4 Things HOAs and Property Managers Should Include in Their Security Camera Policy, Plans, and Procedures

Homeowners associations (HOAs) and property managers (and many organizations) should have a written security policy, and this policy or written procedures should also cover their video surveillance system. A security policy for any organization is the most important item of a security program; everything flows from policy, including security plans and procedures. Unfortunately, many organizations do not have a security policy.

And based on our experience conducting security risk assessments for HOAs and other organizations, even fewer organizations have camera-specific policies, plans, or procedures. These documents are especially important for residential subdivisions and managed properties (e.g., apartments, condominiums, nursing homes) that employ camera systems. The documents prevent confusion, manage expectations, and can even facilitate law enforcement investigations.

There are no strict rules for how these camera policies, plans, and procedures should be promulgated; they can be included in an overarching security policy for the property or they can be included in a separate security manual, guide, or pamphlet created for homeowners and renters. Here are four camera-related items or information that HOAs and property managers should include in their security policy or other formal documents.

1. The primary purpose of the camera system is not to deter crime. We feel this should be explicitly stated in a security policy, manual, or guide, due to the rampant misperception about the deterrent value of cameras. While the deterrent effect of a camera system could be of benefit (it usually is for individual homes), deterrence should never be the primary reason for cameras or any security system. The deterrence record of camera systems is mixed–at best–even for community camera systems owned and operated by law enforcement.

HOAs and property managers should consider making it clear in their security policy or other documents to homeowners/renters that the main purpose of the community camera system is not to deter crime, and they should not expect the system to do so. Another option is to state that the system will not deter all crime.

2. The purpose and limitations of the camera system. Most individuals outside of the security field are unaware of the limitations inherent in video surveillance, especially wide-area community cameras. All surveillance cameras should have a clear purpose, which is indicative of their capabilities and limitations. The video in this post describes a common methodology in the security industry: DORI, which is stands for detection, observation, recognition, and identification. Generally, the wider a camera’s view, the lower its resolution. The narrower the camera’s view, the higher its resolution, generally. Think of handheld point-and-shoot cameras with zoom. The more you zoom out, the more area you see, but your subject gets smaller and its details are harder to see. The more you zoom in, the easier it is to see details on your subject, but many things are now outside the camera’s frame.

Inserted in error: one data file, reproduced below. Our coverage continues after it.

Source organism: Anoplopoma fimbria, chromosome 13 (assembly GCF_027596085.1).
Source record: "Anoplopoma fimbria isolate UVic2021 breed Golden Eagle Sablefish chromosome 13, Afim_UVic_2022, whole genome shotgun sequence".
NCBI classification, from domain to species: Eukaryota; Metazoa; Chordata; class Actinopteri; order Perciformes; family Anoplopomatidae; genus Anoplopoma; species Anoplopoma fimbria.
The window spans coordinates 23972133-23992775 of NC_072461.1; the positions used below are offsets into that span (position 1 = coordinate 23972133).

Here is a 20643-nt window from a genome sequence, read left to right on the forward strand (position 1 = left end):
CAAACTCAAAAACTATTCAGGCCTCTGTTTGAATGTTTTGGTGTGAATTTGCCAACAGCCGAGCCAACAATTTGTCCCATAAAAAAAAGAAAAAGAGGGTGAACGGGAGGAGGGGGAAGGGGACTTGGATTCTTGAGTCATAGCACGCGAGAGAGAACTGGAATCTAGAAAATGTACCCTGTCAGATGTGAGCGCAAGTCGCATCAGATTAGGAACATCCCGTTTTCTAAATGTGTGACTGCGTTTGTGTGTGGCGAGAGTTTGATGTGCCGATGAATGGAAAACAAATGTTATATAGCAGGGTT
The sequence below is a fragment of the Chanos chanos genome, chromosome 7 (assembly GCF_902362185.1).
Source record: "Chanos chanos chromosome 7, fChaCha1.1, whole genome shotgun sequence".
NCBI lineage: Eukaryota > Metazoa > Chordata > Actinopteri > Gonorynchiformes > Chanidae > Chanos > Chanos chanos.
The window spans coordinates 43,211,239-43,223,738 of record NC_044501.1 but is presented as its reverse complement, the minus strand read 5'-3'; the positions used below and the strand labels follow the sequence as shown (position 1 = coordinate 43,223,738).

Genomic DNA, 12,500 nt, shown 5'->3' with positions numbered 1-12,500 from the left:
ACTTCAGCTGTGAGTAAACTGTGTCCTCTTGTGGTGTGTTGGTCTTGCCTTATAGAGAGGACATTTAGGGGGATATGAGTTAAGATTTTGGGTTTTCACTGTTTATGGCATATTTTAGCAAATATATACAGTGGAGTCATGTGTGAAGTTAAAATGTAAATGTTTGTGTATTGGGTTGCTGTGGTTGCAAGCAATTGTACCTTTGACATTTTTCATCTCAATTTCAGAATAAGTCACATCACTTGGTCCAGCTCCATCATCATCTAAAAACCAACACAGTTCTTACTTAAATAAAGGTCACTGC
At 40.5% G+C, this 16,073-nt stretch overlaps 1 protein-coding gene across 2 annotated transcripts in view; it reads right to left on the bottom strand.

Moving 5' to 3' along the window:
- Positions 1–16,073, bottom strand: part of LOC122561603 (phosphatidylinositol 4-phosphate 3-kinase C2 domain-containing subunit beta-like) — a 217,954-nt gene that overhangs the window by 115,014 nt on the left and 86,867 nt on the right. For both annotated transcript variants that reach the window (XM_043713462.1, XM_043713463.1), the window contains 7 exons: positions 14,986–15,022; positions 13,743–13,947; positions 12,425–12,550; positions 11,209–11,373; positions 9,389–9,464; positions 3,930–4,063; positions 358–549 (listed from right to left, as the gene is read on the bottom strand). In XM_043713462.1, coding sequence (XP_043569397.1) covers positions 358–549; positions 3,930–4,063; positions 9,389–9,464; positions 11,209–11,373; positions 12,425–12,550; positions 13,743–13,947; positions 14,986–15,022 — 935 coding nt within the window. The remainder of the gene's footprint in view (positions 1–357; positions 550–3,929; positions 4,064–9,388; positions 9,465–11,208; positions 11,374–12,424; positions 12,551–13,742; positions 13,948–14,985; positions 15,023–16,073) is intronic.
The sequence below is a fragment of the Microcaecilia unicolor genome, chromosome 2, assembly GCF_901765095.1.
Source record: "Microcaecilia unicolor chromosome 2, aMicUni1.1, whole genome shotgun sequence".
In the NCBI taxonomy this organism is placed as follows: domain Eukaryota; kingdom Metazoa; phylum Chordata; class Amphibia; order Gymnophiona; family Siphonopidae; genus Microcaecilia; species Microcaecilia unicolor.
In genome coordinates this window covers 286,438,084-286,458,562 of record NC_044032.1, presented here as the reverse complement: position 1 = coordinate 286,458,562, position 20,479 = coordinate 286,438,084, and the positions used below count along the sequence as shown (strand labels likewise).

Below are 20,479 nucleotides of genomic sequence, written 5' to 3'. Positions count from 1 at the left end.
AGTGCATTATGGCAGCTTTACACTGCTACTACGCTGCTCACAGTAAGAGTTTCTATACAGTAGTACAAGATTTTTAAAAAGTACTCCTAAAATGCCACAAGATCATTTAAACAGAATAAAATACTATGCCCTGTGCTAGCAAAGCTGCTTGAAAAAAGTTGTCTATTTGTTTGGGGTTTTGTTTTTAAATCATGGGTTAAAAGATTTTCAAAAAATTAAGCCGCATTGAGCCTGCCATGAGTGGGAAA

Camera that could be used for only detection or observation

“Detection” in DORI means the camera system has a relatively wide view (“zoomed out”) to detect subjects and movement across a wide area (e.g., a large parking lot or a large area of a subdivision) but with relatively low resolution. It provides only sufficient detail to allow a person or vehicle in motion to be detected and distinguished from the surrounding background. A camera with this capability might not even allow you to tell the make, model, or color of a vehicle or the color of clothes a person is wearing. The resolution might only show that the vehicle is a light or dark color, and that it might be car instead of a SUV.

Camera that could be used for identification

At the other end of the spectrum (no pun intended), cameras that are used for identification generally have a narrower field of view and higher resolution, which could allow for the identification of people. For example, law enforcement can determine if a suspect in the footage is the same person in a mugshot or someone in custody.

Some cameras have zoom capability, which can further complicate the DORI concept, as a camera might be used for recognition (i.e., someone who knows the person well on the footage can identify them) but can be zoomed in to help with identification. The subject’s distance from the camera also changes a camera’s capability. For example, a camera might have identification capability only when a subject is within a certain distance from the camera. A combination of capabilities can also occur because a mixture of camera models are installed. Security professionals have general guidelines on the required resolution (in pixels per foot or meter) for each of the DORI levels, although there are no industry-wide standards. And no, unlike in unrealistic CSI shows on TV, investigators cannot make pixels that don’t exist at the time of recording, so zooming in on wide-area, low resolution, recorded footage to identify a suspect almost never occurs.